The Bridges Trio of Alfons Bertran, Guillem Callejón, and Dimas Corbera put out their self-titled debut in 2009. It’s a nice enough recording, a guitar trio session that had some personality, but wasn’t terribly expressive. It was a fine debut, but fair to expect something more on their sophomore release.
Something more did happen on their follow-up. Things changed dramatically with their 2012 release Mans. The Catalonia trio gave voice to a jazz guitar trio recording with a profound folk music perspective… one rich with powerful melodies, percussion that enhanced the music’s seaside ambiance rather than hobble it, and a rustic charm reminiscent of Bill Frisell’s Americana Jazz. For Mans, the trio added the pedal steel of David Soler to the mix, and the combination of that instrument’s quavering, ethereal presence and the trio’s strong compositions resulted in one of the better albums of 2012.
Your album personnel: Alfons Bertran (drums), Guillem Callejón (guitar), Dimas Corbera (double bass), and David Soler (pedal steel & guitar).
Songs like “Cádiz” and “Lucano” illustrate both of those new characteristics. Evocative melodies that express themselves at a languorous enticing pace give the rhythm section all kinds of time for thoughtful, patient phrases, even when they charge into an excited patter. When Callejón solos on guitar, applying just the right amount of heat, Soler’s pedal steel circles about like a lazy Sunday afternoon, instilling a casualness that is as luxuriant as it is beautiful.
And then there are tracks like “Big Mike’s” and “Postlude” that utilize a bit of looping and effects to create an electric miasma from which sleepy guitar notes spring forth like waking dreams. The dark tones of Corbera’s bass, here as throughout the album, provide a comforting shadow from the bright tones of percussion and guitar.
But it’s not just an album of slowly drifting tunes. “El Passeig” lets the melody ride the back of a chipper melody that scoots right along. “Tot Sol” is all about Bertran’s drumwork, as he spurs the quartet on at a speedy clip.
In the end, however, though the tides of Mans shift from song to song, they give picture to the same scene, same voice, same demeanor… of a seaside serenity and folk-jazz charm.
That particular mode of expression continues on their new release, 2013′s South Lamar Boulevard… strong melodies delivered with confidence and patience, giving them time to reach full bloom before expanding onto new potentials, and a rhythm section that provides sleepy music sparks of wakefulness to keep the brain fully engaged.
Smartly, the trio brings Soler back for another round, and in an equally shrewd move, they bring tenor saxophonist Chris Cheek in to the mix. Cheek is having a very strong 2013 with his contributions to albums like the similarly-minded serene beauty of Pierre Perchaud’s Waterfalls, and he fits right in with the Bridge Trio’s prevalent state of mind. This is a pace at which Speed is right at home.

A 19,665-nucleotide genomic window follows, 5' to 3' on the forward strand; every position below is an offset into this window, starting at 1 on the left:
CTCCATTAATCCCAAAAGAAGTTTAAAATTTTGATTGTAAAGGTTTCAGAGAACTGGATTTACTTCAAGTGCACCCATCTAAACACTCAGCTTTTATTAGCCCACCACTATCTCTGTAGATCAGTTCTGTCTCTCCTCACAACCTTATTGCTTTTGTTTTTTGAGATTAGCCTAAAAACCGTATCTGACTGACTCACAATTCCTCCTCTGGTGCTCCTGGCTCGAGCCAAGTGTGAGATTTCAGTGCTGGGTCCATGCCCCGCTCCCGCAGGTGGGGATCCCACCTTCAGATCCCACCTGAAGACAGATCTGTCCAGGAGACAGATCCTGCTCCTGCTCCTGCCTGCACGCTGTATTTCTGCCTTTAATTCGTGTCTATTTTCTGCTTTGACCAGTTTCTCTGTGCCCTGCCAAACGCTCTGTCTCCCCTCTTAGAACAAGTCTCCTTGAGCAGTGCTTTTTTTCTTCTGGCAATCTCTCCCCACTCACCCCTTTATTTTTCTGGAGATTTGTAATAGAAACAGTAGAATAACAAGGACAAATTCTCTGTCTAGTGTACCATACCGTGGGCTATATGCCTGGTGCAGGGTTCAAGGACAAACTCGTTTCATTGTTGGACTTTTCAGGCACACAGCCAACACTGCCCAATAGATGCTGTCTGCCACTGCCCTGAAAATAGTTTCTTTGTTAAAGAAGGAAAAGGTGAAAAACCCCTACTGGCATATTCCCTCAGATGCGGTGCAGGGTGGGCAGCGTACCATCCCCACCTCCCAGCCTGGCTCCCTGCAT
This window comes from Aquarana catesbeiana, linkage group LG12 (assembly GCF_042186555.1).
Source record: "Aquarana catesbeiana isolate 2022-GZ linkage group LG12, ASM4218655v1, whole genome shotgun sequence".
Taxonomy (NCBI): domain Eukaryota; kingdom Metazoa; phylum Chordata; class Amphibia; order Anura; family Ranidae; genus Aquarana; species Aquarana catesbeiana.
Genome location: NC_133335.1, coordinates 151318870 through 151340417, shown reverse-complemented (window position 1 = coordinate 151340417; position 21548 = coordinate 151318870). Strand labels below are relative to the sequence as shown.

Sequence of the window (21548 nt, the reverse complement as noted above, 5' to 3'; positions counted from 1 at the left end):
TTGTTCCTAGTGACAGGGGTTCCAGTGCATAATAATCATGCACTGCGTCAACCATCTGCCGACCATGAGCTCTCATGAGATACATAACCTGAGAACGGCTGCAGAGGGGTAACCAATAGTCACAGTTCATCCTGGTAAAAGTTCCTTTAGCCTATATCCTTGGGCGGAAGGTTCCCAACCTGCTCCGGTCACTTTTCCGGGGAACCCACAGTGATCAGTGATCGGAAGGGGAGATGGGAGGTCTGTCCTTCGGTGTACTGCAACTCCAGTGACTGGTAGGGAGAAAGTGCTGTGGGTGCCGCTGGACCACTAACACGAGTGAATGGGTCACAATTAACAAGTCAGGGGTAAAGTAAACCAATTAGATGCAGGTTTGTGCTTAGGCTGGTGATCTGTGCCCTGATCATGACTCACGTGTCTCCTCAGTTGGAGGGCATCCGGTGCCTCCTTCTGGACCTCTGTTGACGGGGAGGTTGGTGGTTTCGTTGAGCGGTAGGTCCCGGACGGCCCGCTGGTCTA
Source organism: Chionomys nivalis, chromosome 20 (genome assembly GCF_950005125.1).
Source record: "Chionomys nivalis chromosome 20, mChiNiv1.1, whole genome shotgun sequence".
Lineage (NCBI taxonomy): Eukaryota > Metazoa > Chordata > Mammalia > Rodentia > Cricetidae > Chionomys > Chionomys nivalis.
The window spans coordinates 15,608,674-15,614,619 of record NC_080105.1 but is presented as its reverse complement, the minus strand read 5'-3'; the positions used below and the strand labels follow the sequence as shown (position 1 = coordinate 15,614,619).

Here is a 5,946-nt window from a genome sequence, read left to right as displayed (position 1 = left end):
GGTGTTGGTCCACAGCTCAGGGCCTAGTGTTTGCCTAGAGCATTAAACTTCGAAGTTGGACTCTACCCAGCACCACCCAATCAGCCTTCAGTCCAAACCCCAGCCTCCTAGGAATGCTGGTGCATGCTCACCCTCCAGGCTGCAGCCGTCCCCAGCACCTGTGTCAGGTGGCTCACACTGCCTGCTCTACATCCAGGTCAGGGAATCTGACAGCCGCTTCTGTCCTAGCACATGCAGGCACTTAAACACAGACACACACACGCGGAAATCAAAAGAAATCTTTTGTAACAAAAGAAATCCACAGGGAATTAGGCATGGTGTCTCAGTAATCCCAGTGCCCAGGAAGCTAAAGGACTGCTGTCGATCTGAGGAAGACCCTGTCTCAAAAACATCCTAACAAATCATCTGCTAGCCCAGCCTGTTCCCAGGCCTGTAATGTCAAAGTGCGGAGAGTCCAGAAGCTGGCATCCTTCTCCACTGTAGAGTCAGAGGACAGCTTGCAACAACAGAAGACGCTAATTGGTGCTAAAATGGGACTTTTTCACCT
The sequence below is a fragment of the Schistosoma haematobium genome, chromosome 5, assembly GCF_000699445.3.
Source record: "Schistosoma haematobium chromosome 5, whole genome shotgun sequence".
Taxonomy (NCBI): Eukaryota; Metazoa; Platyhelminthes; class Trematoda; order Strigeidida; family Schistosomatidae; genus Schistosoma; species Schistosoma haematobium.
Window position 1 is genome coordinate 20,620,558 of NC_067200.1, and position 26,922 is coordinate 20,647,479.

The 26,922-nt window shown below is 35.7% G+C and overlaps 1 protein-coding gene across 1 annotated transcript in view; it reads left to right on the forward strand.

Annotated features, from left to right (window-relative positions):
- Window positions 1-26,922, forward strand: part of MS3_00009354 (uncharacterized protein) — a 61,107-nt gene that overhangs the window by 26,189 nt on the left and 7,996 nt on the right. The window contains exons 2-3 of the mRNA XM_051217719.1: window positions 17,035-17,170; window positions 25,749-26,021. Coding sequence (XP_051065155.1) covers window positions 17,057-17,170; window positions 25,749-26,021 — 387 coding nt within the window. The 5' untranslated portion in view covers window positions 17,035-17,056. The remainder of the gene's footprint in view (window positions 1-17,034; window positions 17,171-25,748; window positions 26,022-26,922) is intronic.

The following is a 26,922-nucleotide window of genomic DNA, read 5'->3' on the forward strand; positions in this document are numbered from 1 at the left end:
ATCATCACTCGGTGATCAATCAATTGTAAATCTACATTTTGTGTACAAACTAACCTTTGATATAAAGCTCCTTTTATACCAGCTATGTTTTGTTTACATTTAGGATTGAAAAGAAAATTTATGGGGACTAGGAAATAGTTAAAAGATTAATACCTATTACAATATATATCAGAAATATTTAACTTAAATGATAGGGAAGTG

Your album personnel: Alfons Bertran (drums), Guillem Callejón (guitar), Dimas Corbera (double bass), Chris Cheek (tenor sax), and David Soler (pedal steel & guitar).
Cheek’s effect on the unit is fully realized on tracks like “Furn Esh Shebbak” and “Pau,” tunes that, on the previous recording, might have drifted a bit too far from center. But Cheek’s strong but restrained presence on sax serves as a binding agent for Bertran’s airy brushwork and Callejon’s guitar murmurings. Corbera speaks up on bass here and there, but not with the intent of corralling the group so much as reminding them of the path ahead.
On “Banter,” Cheek’s sax gets some separation from the rest of the quintet, but the occasional returns to melody have them meeting on common ground, and the imagery is akin to that of a seagull soaring just feet from the water’s surface.
And though Cheek’s inclusion provides the affair a weightiness not present on Mans, there are still plenty of moments, like on “The Album” and “Smoked Eggplant Ravioli,” in which wavering notes descend as would a slowly enveloping mist.
“Serendipia” features a fine solo by Callejón, working off Cheek’s statements of melody, as Soler criss-crosses the pair and ties them up in a bow. “Snails” has a touch of mainstream polish, laying the melody on a bit thick, but the tune’s up-tempo approach suits the album well in terms of diversification. “Artlessness” also has some zip to it. The quintet establishes a brisk pace, keeping just enough space in between for crisp statements, with even Soler’s pedal steel moving right along with the crew.
The album ends with the title-track, a song that embodies so much of what made Mans great and what endures in South Lamar Boulevard… a dreamy ambiance, a luxuriant melody warm enough to fight off the winter cold, and rhythm with a personable chatter. Just beautiful.
Go get both albums. You won’t be disappointed.
Mans was released in 2012 on Quadrant Records.
South Lamar Boulevard was released in 2013 on Petit Indie.